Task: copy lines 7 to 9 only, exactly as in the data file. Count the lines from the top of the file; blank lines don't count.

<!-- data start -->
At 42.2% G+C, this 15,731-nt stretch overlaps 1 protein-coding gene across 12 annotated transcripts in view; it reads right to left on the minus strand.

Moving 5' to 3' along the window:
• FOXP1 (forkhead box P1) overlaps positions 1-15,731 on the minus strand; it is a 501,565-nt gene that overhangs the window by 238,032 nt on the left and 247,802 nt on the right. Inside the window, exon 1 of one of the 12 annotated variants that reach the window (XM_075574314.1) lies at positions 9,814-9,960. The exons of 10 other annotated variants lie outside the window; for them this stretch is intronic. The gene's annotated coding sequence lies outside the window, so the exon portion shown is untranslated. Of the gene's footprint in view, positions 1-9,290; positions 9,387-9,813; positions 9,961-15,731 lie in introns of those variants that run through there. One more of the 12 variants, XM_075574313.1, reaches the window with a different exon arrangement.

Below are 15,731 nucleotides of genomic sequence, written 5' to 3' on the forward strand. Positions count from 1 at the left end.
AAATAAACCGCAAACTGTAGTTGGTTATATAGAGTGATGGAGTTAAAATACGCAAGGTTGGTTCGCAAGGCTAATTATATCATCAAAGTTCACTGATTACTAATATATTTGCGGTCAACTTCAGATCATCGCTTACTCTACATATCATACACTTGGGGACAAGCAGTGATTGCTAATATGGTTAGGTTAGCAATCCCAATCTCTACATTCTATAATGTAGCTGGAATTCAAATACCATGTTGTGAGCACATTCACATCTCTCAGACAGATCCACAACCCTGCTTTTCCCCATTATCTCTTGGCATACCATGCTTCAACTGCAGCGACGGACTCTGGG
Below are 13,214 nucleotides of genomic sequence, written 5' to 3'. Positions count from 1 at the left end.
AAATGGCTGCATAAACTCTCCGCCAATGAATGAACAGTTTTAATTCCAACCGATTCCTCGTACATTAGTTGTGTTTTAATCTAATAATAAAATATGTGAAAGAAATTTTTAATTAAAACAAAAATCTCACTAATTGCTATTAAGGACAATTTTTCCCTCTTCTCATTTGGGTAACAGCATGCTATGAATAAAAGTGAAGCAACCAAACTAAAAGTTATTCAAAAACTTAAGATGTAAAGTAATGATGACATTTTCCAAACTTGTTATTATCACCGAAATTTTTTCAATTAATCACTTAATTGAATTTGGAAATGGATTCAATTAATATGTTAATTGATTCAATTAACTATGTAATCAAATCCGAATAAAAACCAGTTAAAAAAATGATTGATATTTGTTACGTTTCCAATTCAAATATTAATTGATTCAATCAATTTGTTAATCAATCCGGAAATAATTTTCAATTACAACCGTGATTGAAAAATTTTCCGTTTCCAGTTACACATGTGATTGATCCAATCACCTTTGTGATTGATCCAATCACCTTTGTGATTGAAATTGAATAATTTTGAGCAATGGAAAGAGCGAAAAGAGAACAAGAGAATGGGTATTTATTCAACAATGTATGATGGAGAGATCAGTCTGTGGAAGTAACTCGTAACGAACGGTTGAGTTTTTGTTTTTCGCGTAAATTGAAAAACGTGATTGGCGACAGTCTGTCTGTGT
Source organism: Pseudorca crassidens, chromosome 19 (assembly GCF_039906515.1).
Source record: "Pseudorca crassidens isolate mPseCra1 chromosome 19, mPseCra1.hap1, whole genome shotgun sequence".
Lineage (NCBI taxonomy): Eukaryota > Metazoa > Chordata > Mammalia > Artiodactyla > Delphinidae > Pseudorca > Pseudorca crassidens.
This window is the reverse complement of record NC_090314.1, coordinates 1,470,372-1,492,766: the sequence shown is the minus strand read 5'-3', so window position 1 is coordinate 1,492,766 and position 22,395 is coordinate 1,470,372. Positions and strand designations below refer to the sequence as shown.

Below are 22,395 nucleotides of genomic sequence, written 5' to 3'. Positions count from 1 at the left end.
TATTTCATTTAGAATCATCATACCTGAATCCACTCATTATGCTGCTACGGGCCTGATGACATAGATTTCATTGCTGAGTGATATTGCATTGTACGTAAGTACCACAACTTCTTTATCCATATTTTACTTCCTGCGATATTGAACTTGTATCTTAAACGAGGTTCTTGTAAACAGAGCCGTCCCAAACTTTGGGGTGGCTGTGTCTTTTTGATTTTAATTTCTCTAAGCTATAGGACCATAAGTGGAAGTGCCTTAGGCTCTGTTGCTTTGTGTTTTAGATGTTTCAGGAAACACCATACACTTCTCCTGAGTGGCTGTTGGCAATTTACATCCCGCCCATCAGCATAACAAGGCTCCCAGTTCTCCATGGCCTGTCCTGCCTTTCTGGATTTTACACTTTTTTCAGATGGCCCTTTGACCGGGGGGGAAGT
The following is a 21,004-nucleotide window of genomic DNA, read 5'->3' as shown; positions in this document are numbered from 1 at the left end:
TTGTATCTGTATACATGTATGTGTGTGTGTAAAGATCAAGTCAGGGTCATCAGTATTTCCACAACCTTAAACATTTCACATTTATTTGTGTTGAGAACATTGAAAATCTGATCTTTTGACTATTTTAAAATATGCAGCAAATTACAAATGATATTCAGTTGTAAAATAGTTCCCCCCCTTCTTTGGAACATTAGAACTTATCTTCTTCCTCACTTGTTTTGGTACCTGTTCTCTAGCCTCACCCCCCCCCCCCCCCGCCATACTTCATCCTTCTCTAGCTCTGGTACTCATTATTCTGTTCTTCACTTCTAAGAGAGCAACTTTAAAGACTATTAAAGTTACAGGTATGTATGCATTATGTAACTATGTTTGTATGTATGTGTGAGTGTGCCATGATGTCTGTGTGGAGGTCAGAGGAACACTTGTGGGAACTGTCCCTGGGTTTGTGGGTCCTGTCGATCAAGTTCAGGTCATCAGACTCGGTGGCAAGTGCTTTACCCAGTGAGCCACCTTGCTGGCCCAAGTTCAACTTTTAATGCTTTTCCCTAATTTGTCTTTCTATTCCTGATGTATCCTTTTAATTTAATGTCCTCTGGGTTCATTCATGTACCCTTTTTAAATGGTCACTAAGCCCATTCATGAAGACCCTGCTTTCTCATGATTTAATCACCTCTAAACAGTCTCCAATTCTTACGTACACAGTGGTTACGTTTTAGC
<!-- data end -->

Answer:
AAATGGCTGCATAAACTCTCCGCCAATGAATGAACAGTTTTAATTCCAACCGATTCCTCGTACATTAGTTGTGTTTTAATCTAATAATAAAATATGTGAAAGAAATTTTTAATTAAAACAAAAATCTCACTAATTGCTATTAAGGACAATTTTTCCCTCTTCTCATTTGGGTAACAGCATGCTATGAATAAAAGTGAAGCAACCAAACTAAAAGTTATTCAAAAACTTAAGATGTAAAGTAATGATGACATTTTCCAAACTTGTTATTATCACCGAAATTTTTTCAATTAATCACTTAATTGAATTTGGAAATGGATTCAATTAATATGTTAATTGATTCAATTAACTATGTAATCAAATCCGAATAAAAACCAGTTAAAAAAATGATTGATATTTGTTACGTTTCCAATTCAAATATTAATTGATTCAATCAATTTGTTAATCAATCCGGAAATAATTTTCAATTACAACCGTGATTGAAAAATTTTCCGTTTCCAGTTACACATGTGATTGATCCAATCACCTTTGTGATTGATCCAATCACCTTTGTGATTGAAATTGAATAATTTTGAGCAATGGAAAGAGCGAAAAGAGAACAAGAGAATGGGTATTTATTCAACAATGTATGATGGAGAGATCAGTCTGTGGAAGTAACTCGTAACGAACGGTTGAGTTTTTGTTTTTCGCGTAAATTGAAAAACGTGATTGGCGACAGTCTGTCTGTGT
Source organism: Pseudorca crassidens, chromosome 19 (assembly GCF_039906515.1).
Source record: "Pseudorca crassidens isolate mPseCra1 chromosome 19, mPseCra1.hap1, whole genome shotgun sequence".